One Year after 9/11: New York's Public Safety Communications
Careless, James, Law & Order
It's been a year since the 9/11 attacks; a year in which police have been rebuilding their public safety radio networks in New York City. So what was lost on that fateful day, how did network operators cope, and what's the state of public safety communications in New York City today?
At 1368 feet above street level, the North Tower of the World Trade Center (1 WTC) was New York City's best antenna site- its 207 square foot rooftop was the highest flat surface in the city. As a result, 1 WTC was home to 42 non-broadcast antennas, plus the TV and radio stations that used the WTC's 351 foot main antenna mast.
On the police side, 1 WTC served the New York Police Department (NYPD). The NYPD had a Motorola 470 MHz repeater and antenna on the rooftop. The New Jersey State Police (NJSP) also had a Motorola SmartNet It 800 MHz repeater and antenna at I WTC. It covered two-thirds of the state for the NJSP. As well, 1 WTC housed Motorola 400 MHz systems used by the FBI and DEA.
Meanwhile, the 1362 foot South Tower (2 WTC) was chosen by the Port Authority of New York and New Jersey as its primary transmitter site. Specifically, the Port Authority had an M/A-COM 800 MHz EDACS repeater and antenna deployed on the rooftop, and another within the building to cover the WTC complex itself. In addition, the Port Authority's Communications Center was located within several floors of 2 WTC.
The NYSP shared facilities with the Port Authority in 2 WTC. The South Tower was home to the NYSP's primary Manhattan transmitter: an M/A-COM Metro-21 800 MHz EDACS repeater, plus a rooftop antenna.
Initially, New York's police radio networks weren't hurt by the 9-11 attacks. In fact, it wasn't until the two towers fell that problems occurred. For the NYPD, losing the 1 WTC repeater wasn't catastrophic, as the department has over 125 transmitter sites scattered across New York. The NYPD remained on air, without too much disruption.
The NJSP wasn't so lucky. With 1 WTC down, suddenly two-thirds of the state was hard to reach, if not out of range. Meanwhile, 2 WTC's collapse closed the NYSP's window into Manhattan, while the Port Authority's main transmitter and Communications Center were destroyed.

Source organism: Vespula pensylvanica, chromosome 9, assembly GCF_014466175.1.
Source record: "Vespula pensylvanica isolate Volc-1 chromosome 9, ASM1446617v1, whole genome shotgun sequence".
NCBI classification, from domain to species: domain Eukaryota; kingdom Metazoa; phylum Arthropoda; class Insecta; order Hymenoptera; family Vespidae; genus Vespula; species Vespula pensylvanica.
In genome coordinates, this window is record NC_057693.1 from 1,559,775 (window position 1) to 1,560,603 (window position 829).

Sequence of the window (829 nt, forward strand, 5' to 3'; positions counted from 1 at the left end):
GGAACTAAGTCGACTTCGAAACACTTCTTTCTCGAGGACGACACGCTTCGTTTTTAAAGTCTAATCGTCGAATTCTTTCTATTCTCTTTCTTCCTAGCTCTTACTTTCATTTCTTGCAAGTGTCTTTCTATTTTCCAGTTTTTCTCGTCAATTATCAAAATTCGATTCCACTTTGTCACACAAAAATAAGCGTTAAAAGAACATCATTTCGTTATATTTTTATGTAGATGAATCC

The New York City Fire Department (FDNY) lost a Motorola 800 MHz repeater in the 9/11 attacks. Ironically, it wasn't even housed on either 1 WTC or 2 WTC, but rather 7 WTC; the 47-story tower across the plaza from the Twin Towers. However, being on 7 WTC offered no protection for the FDNY's repeater: this building was pummeled by burning debris, which destroyed the transmitter site, ignited a building-- wide blaze, and eventually caused 7 WTC's collapse late that afternoon. As well, the FDNY's Field Communications Unit was badly damaged when 1 WTC came down.
Beyond the lost transmitter sites, of course, were the hundreds of handheld and portable units lost when the Twin Towers collapsed. They were in the hands and vehicles of the brave first responders to the scene: most buried under the tons of concrete, glass, and steel that fell to the ground.
Since 9/11, controversy has raged over the Motorola Saber XTS-3500 radios used by FDNY crews at Ground Zero. The reason: with the loss of the 7 WTC repeater, coverage within the World Trade Center was seriously compromised. In fact, people such as Captain Peter Gorman, president of the Uniformed Fire Officers Association in New York, have charged that firefighters within the WTC may not have heard the order to evacuate. In response, Motorola spokesperson John McFadden told Law and Order that the problems were due to 400 radios trying to use just one or two channels at the same time. Either way, FDNY crews had serious communications problems at Ground Zero.
Finally, the city's rescue coordination operations were crippled when the Emergency Command Center (ECC)- located in the 23rd floor of 7 WTC- had to be evacuated. As this building burned, Mayor Rudolph Giuliani and top police, fire and EMS officers searched for more secure quarters. …